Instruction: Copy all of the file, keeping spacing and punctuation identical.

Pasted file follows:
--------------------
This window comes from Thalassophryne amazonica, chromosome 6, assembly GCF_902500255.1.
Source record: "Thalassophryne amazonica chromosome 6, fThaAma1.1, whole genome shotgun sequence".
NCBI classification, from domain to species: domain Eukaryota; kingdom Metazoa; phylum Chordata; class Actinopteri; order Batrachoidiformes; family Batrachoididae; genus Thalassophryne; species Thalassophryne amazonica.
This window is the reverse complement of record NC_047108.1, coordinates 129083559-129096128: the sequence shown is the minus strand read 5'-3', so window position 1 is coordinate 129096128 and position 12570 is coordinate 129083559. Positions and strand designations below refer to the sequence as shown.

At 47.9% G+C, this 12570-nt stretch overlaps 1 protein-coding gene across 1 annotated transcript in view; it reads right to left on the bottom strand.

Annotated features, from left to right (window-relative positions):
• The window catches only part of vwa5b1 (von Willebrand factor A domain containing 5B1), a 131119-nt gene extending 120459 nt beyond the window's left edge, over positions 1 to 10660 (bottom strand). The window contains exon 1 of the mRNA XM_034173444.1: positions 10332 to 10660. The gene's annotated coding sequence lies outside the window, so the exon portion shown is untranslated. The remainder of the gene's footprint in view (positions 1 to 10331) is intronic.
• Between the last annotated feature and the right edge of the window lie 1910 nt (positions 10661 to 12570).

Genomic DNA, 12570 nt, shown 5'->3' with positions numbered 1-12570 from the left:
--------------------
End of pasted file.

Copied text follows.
This window comes from Thalassophryne amazonica, chromosome 6, assembly GCF_902500255.1.
Source record: "Thalassophryne amazonica chromosome 6, fThaAma1.1, whole genome shotgun sequence".
NCBI classification, from domain to species: domain Eukaryota; kingdom Metazoa; phylum Chordata; class Actinopteri; order Batrachoidiformes; family Batrachoididae; genus Thalassophryne; species Thalassophryne amazonica.
This window is the reverse complement of record NC_047108.1, coordinates 129083559-129096128: the sequence shown is the minus strand read 5'-3', so window position 1 is coordinate 129096128 and position 12570 is coordinate 129083559. Positions and strand designations below refer to the sequence as shown.

At 47.9% G+C, this 12570-nt stretch overlaps 1 protein-coding gene across 1 annotated transcript in view; it reads right to left on the bottom strand.

Annotated features, from left to right (window-relative positions):
• The window catches only part of vwa5b1 (von Willebrand factor A domain containing 5B1), a 131119-nt gene extending 120459 nt beyond the window's left edge, over positions 1 to 10660 (bottom strand). The window contains exon 1 of the mRNA XM_034173444.1: positions 10332 to 10660. The gene's annotated coding sequence lies outside the window, so the exon portion shown is untranslated. The remainder of the gene's footprint in view (positions 1 to 10331) is intronic.
• Between the last annotated feature and the right edge of the window lie 1910 nt (positions 10661 to 12570).

Genomic DNA, 12570 nt, shown 5'->3' with positions numbered 1-12570 from the left: